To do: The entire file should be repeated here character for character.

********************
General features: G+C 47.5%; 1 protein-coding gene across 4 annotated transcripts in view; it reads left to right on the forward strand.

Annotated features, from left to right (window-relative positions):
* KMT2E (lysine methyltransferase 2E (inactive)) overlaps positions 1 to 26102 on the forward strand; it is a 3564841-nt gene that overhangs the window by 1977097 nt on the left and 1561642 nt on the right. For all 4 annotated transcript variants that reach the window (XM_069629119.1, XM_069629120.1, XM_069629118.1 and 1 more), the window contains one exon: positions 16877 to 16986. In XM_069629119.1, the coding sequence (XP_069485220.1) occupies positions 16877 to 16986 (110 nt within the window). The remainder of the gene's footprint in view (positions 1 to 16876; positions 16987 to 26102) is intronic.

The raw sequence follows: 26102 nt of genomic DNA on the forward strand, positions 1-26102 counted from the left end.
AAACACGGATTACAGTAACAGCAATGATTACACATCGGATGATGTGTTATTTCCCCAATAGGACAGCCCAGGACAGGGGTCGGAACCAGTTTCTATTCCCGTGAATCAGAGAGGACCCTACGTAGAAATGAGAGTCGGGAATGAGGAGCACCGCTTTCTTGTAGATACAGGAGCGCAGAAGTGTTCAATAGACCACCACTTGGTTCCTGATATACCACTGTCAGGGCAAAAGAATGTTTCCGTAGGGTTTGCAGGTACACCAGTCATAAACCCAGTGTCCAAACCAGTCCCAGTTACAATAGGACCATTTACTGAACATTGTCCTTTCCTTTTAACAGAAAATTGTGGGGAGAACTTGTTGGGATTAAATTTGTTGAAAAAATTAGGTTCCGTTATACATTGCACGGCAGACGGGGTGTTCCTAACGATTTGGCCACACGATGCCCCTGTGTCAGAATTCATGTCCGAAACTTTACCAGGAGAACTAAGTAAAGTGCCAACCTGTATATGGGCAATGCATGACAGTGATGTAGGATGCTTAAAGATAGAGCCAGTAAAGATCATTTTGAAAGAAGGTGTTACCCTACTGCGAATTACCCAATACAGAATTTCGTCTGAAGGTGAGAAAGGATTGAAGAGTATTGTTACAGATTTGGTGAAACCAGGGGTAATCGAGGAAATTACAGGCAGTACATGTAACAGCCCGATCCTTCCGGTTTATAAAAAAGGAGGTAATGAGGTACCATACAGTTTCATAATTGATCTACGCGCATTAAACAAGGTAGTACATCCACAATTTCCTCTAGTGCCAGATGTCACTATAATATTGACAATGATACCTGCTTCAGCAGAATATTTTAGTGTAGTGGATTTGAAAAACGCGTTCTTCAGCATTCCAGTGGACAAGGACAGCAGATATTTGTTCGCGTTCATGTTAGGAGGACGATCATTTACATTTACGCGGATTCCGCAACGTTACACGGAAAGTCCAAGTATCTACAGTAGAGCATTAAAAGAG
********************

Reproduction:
General features: G+C 47.5%; 1 protein-coding gene across 4 annotated transcripts in view; it reads left to right on the forward strand.

Annotated features, from left to right (window-relative positions):
* KMT2E (lysine methyltransferase 2E (inactive)) overlaps positions 1 to 26102 on the forward strand; it is a 3564841-nt gene that overhangs the window by 1977097 nt on the left and 1561642 nt on the right. For all 4 annotated transcript variants that reach the window (XM_069629119.1, XM_069629120.1, XM_069629118.1 and 1 more), the window contains one exon: positions 16877 to 16986. In XM_069629119.1, the coding sequence (XP_069485220.1) occupies positions 16877 to 16986 (110 nt within the window). The remainder of the gene's footprint in view (positions 1 to 16876; positions 16987 to 26102) is intronic.

The raw sequence follows: 26102 nt of genomic DNA on the forward strand, positions 1-26102 counted from the left end.
AAACACGGATTACAGTAACAGCAATGATTACACATCGGATGATGTGTTATTTCCCCAATAGGACAGCCCAGGACAGGGGTCGGAACCAGTTTCTATTCCCGTGAATCAGAGAGGACCCTACGTAGAAATGAGAGTCGGGAATGAGGAGCACCGCTTTCTTGTAGATACAGGAGCGCAGAAGTGTTCAATAGACCACCACTTGGTTCCTGATATACCACTGTCAGGGCAAAAGAATGTTTCCGTAGGGTTTGCAGGTACACCAGTCATAAACCCAGTGTCCAAACCAGTCCCAGTTACAATAGGACCATTTACTGAACATTGTCCTTTCCTTTTAACAGAAAATTGTGGGGAGAACTTGTTGGGATTAAATTTGTTGAAAAAATTAGGTTCCGTTATACATTGCACGGCAGACGGGGTGTTCCTAACGATTTGGCCACACGATGCCCCTGTGTCAGAATTCATGTCCGAAACTTTACCAGGAGAACTAAGTAAAGTGCCAACCTGTATATGGGCAATGCATGACAGTGATGTAGGATGCTTAAAGATAGAGCCAGTAAAGATCATTTTGAAAGAAGGTGTTACCCTACTGCGAATTACCCAATACAGAATTTCGTCTGAAGGTGAGAAAGGATTGAAGAGTATTGTTACAGATTTGGTGAAACCAGGGGTAATCGAGGAAATTACAGGCAGTACATGTAACAGCCCGATCCTTCCGGTTTATAAAAAAGGAGGTAATGAGGTACCATACAGTTTCATAATTGATCTACGCGCATTAAACAAGGTAGTACATCCACAATTTCCTCTAGTGCCAGATGTCACTATAATATTGACAATGATACCTGCTTCAGCAGAATATTTTAGTGTAGTGGATTTGAAAAACGCGTTCTTCAGCATTCCAGTGGACAAGGACAGCAGATATTTGTTCGCGTTCATGTTAGGAGGACGATCATTTACATTTACGCGGATTCCGCAACGTTACACGGAAAGTCCAAGTATCTACAGTAGAGCATTAAAAGAG